DHS seeks systems for covert body scans, documents show

Agency has signed contracts to broadly expand its use of tools to scan pedestrians, rail and bus passengers

Documents obtained Tuesday by the Electronic Privacy Information Center suggest that the U.S. Department of Homeland Security has signed contracts for the development of mobile and static systems that can be used scan pedestrians and people at rail and bus stations and special event venues -- apparently at times without their knowledge.

The documents indicate that DHS moved to develop the technology as part of an effort to bolster the ability of law enforcement personnel to quickly detect concealed bombs and other explosives on individuals.

EPIC obtained the documents from the DHS under a Freedom of Information Act request for data on mobile and static scanning systems it filed last year.

The documents show that the agency in recent years has signed contracts worth millions of dollars for the development of the new scanning technologies, said Ginger McCall, assistant director of EPIC's open government program.

For example, DHS contracted with Siemens Corporate Research and Northeastern University to design and develop an Intelligent Pedestrian Surveillance platform that could detect improvised explosive devices concealed in backpacks and under clothing.

The system would use multiple cameras mounted on a so-called Z Backscatter Van to covertly scan moving pedestrians for potential threats, McCall said. A Z Backscatter Van is a mobile threat detection system that uses X-Rays to quickly scan through vehicles and buildings for hidden explosives and contraband.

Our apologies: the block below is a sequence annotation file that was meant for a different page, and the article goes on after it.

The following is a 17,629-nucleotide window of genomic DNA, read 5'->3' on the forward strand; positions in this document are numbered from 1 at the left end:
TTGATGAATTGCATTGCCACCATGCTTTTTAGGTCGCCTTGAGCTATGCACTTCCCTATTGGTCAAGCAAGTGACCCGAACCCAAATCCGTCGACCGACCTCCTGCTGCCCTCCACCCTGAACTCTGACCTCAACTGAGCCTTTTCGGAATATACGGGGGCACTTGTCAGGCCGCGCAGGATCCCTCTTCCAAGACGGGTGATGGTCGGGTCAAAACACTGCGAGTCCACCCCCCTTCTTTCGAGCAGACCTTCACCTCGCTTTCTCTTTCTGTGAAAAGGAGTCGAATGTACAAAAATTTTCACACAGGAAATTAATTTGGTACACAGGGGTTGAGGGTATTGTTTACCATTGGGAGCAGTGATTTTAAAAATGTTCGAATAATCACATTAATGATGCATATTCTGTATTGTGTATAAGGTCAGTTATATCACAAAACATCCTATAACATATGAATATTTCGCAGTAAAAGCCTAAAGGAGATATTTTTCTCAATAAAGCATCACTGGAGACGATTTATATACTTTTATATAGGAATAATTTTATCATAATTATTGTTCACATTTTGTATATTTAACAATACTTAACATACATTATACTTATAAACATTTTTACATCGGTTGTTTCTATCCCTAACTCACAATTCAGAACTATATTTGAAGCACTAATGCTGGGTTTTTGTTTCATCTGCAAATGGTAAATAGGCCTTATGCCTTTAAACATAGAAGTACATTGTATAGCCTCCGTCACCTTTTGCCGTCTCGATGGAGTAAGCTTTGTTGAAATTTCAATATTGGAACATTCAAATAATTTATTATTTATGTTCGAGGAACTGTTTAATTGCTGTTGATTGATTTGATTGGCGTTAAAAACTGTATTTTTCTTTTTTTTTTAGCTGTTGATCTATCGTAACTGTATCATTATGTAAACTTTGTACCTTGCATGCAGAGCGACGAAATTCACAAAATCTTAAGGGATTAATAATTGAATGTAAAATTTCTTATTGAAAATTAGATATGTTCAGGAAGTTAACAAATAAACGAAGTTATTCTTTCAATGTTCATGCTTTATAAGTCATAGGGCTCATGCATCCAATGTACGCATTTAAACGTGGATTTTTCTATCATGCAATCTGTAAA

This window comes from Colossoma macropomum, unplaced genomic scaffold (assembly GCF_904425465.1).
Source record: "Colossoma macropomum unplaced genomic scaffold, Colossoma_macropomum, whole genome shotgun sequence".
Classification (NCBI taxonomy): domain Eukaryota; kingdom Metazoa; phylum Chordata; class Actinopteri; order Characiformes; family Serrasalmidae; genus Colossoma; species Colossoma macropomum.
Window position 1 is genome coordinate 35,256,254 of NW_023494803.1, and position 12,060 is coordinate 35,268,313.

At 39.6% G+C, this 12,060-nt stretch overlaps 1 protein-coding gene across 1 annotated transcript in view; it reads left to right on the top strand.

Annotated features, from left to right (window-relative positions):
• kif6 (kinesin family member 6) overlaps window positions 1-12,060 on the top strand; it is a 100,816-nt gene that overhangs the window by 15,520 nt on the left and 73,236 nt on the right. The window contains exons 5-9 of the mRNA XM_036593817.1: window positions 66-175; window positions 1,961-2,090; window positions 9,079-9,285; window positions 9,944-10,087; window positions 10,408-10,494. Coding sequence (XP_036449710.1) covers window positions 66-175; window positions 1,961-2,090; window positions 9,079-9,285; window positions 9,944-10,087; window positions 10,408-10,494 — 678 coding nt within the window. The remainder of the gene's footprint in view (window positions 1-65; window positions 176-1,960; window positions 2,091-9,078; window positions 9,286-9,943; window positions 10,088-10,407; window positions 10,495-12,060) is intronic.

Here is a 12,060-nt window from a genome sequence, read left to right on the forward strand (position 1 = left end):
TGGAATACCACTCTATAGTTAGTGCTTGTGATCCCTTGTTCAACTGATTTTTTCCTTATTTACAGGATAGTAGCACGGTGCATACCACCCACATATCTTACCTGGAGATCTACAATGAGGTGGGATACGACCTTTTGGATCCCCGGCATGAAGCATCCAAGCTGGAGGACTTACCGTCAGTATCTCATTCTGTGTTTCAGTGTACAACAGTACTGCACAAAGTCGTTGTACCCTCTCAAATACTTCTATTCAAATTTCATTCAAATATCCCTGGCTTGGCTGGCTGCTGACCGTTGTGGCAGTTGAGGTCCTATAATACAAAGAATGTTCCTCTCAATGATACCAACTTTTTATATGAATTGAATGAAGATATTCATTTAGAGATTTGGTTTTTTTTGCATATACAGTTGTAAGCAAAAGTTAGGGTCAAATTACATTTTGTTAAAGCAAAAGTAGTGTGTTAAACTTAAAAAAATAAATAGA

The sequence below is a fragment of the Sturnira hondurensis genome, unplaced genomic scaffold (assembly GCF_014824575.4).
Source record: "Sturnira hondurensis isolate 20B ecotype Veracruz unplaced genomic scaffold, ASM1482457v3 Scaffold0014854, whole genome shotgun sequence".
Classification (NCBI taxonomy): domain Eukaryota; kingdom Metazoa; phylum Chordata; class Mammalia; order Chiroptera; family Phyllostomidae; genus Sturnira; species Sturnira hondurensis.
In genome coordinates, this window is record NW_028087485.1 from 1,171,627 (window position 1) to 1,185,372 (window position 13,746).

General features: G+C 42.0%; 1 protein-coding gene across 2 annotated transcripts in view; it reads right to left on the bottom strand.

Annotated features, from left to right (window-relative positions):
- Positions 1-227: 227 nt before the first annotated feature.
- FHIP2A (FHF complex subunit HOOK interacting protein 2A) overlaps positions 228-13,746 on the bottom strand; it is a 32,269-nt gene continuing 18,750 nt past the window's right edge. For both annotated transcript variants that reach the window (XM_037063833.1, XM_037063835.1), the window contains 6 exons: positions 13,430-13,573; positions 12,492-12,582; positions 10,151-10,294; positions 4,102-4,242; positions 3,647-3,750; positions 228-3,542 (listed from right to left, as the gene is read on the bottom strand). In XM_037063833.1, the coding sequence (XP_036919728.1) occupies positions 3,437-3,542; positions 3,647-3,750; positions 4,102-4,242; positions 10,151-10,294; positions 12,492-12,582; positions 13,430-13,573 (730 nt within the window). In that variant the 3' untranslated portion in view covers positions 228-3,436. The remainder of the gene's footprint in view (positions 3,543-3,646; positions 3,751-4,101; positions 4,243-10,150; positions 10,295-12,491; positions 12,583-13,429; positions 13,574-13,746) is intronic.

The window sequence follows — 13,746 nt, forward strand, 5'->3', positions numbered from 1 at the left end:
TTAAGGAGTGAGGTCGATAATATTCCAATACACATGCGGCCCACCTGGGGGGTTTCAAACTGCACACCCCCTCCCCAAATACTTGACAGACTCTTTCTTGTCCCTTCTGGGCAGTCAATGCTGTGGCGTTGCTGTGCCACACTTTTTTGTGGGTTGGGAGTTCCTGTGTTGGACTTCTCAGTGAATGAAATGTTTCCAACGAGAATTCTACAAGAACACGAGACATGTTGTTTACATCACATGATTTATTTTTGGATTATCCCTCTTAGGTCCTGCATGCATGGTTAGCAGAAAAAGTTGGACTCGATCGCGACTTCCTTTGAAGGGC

Another contract calls for Rapiscan Systems to develop a walk-through x-ray screening system that could be deployed at entrances to special events or other points of interest. The contract calls for a scanning system that could be installed in corridors and likely scan people walking through it without them knowing it, McCall said.

Among the tools mentioned in the DHS documents is an X-Ray Backscatter system that could detect concealed metallic and high-density plastic objects on people from up to 10 meters away.

The language used in many of the documents suggests that the DHS plans to use the scanners mostly in a covert fashion, McCall said. "The DHS believes it has very wide authority to implement its national security goals," she added.

It's unclear whether the projects have been completed, she said.

McCall contended that the use of such technologies to scan individuals without notice would be an invasion of privacy and a violation of Fourth Amendment prohibitions against unreasonable search.

In addition, the use of such technologies also raises several questions about the potential radiation risks that people could be exposed to, she said.

"In fact, the radiation risk is discussed several times in these documents," she said.

The DHS did not immediately respond to a request for comment.

In 2006, the DHS conducted a Rail Security Pilot project at the Port Authority Trans Hudson Exchange Place station in New Jersey to test the viability of using different types of body scanner technologies to detect concealed explosives.

Apart from that test, there has been no public word that the DHS has conducted similar tests at public transit locations, McCall said.

Jaikumar Vijayan covers data security and privacy issues, financial services security and e-voting for Computerworld. Follow Jaikumar on Twitter at @jaivijayan, or subscribe to Jaikumar's RSS feed . His e-mail address is jvijayan@computerworld.com.

Copyright © 2011 IDG Communications, Inc.

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